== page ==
PHOTOS: Jason Kenney, leader of the United Conservative Party and, if things go as expected on Thursday, leader of the Opposition soon thereafter. Below: Alberta commentators Susan Wright, a blogger, and Graham Thomson, one of Postmedia’s political columnists, and U.S. political essayist Frank Rich (Photo: Twitter).

There’s a growing discomfort among those who pay attention to politics in Alberta about Jason Kenney’s economical relationship with the truth.

It’s not just that the leader of the United Conservative Party sometimes shades the truth a little bit – as all politicians are accused of doing and all human beings do from time to time. There’s a growing consensus that a lot of the time he just makes stuff up.

That goes for things he says about opponents who are on the same side of the ideological divide as he is, like former Wildrose Party Leader Brian Jean who also wanted to be the leader of the UCP, and those in other parties, like NDP Premier Rachel Notley, whose job Mr. Kenney covets.

Now, there’s a certain amount of discomfort about this in polite journalistic circles. Journalists, especially for those publications that still have a few shreds of respectability clinging to them, are very uncomfortable saying the L-Word out loud about the sort of person they’ve been trained to treat with kid gloves.

The tendency to untruthfulness on Mr. Kenney’s part has been obvious for quite a while, but particularly since he got into Alberta provincial politics last year.

Alberta politics is a small town. Everyone knows everyone else. This isn’t like federal politics which, despite the fact a representative is elected locally, takes place in a remote location and is reported on mostly by journalists from far away, who may have another part of this very large country in mind when they write about what the government says or does beside the Rideau Canal.

Now that Mr. Kenney is running for election to the provincial Legislature in the Calgary-Lougheed by-election, this is starting to be noticed, and written about.

What’s interesting is that knowledge of this aspect of Mr. Kenney’s character is now winkling – rather slowly, I’d say – from the blogosphere and politically partisan circles to the more respectable quarters of the mainstream media.

It may not really be surprising that a fair but unquestionably liberal blogger like Susan Wright would devote a thoughtful column to Mr. Kenney’s relationship with the truth.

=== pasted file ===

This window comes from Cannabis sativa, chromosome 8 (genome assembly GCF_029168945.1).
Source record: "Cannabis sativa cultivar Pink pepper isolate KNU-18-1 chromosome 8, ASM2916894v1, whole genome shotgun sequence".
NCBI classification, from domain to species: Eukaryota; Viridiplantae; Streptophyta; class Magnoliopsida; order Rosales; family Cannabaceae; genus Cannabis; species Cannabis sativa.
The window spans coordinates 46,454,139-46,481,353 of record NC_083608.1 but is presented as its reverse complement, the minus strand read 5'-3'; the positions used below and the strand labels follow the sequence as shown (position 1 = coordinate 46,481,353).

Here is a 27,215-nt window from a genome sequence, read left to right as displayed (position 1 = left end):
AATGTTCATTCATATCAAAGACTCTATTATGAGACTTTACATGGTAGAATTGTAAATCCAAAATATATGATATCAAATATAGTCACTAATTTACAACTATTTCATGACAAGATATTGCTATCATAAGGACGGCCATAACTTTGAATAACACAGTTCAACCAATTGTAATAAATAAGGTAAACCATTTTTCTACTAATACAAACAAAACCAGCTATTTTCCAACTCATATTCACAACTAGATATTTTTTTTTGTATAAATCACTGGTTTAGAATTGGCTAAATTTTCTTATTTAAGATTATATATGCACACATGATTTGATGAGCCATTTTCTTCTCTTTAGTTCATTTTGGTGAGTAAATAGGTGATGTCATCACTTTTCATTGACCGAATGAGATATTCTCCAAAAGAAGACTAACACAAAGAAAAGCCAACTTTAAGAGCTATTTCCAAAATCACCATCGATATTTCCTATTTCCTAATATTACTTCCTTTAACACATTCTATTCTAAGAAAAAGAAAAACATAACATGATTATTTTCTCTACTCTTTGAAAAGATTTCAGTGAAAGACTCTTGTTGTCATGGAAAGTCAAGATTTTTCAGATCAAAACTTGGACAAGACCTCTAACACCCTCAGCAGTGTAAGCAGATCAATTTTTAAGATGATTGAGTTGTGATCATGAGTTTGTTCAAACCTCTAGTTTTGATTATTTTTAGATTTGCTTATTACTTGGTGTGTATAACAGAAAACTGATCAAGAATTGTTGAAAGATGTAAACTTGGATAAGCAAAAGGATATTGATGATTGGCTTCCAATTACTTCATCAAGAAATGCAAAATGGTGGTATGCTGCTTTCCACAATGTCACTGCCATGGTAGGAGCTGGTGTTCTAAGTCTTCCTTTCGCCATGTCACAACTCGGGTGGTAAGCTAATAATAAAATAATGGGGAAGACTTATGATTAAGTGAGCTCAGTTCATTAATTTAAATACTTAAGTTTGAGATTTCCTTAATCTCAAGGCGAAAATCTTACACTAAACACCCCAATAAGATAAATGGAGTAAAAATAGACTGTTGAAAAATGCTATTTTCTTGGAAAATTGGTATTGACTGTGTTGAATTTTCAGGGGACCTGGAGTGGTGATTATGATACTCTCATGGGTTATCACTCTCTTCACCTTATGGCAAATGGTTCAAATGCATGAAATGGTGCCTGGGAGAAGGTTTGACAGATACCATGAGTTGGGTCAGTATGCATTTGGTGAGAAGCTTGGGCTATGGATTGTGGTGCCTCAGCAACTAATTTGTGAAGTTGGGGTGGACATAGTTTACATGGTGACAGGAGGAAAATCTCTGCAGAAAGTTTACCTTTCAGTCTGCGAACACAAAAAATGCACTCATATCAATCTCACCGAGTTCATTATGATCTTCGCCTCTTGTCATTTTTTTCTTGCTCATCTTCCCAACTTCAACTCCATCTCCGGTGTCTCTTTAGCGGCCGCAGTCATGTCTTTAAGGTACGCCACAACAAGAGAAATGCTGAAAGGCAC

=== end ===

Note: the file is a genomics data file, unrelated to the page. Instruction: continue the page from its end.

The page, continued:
His claims aren’t supported by the facts, she wrote yesterday. His supporters are abusive and shout down their opponents, she said. Together, she concluded, they refuse to respect the rules of civil discourse. This, she suggested, adds up to a threat to democracy.

“In the last few weeks Kenney and the UCP have taken civil discourse to a new Trump-like low,” she wrote. “They’ve said socialists eat dogs, marijuana leads to communism and Pinochet’s reign of terror was ‘a success story.’”

It is surprising, however, when a respectable mainstream political columnist like Postmedia’s Graham Thomson comes to essentially the same conclusions, and structures his commentary in much the same way.

“Another day, another statement from United Conservative Party Leader Jason Kenney that has to be run through the fact-checker,” Mr. Thomson wrote, also yesterday. He quickly made it clear that the fact-checker won’t be kind to Mr. Kenney’s claims, at least on the topic of Bill 32, the government’s legislative effort to control dark money in politics and remove probably unconstitutional residency requirements from Alberta’s voting rules.

Mr. Thomson also took issue with Mr. Kenney’s accusations the NDP “lied” about this and that – when easily verifiable facts indicate it’s not the NDP that’s doing the lying.

“Kenney is making colourful comments and tweets, but he should be careful,” Mr. Thomson concluded hopefully. “Others will be fact-checking them, and pointing out when he gets them wrong.”

I’m not so sure about this. In fact – if such a concept even exists in this supposedly post-factual age – it’s not at all clear that this matters to anyone outside the chattering classes.

The world has a powerful example before it of how far casual, habitual, consistent whoppers can take a politician in a democracy disillusioned by neoliberal economics and corrupted by dark money, foreign and domestic.

What we have seen in the United States under President Trump is, as essayist Frank Rich observed in New York magazine last month, “the systemic erosion of political, ethical, and social norms.”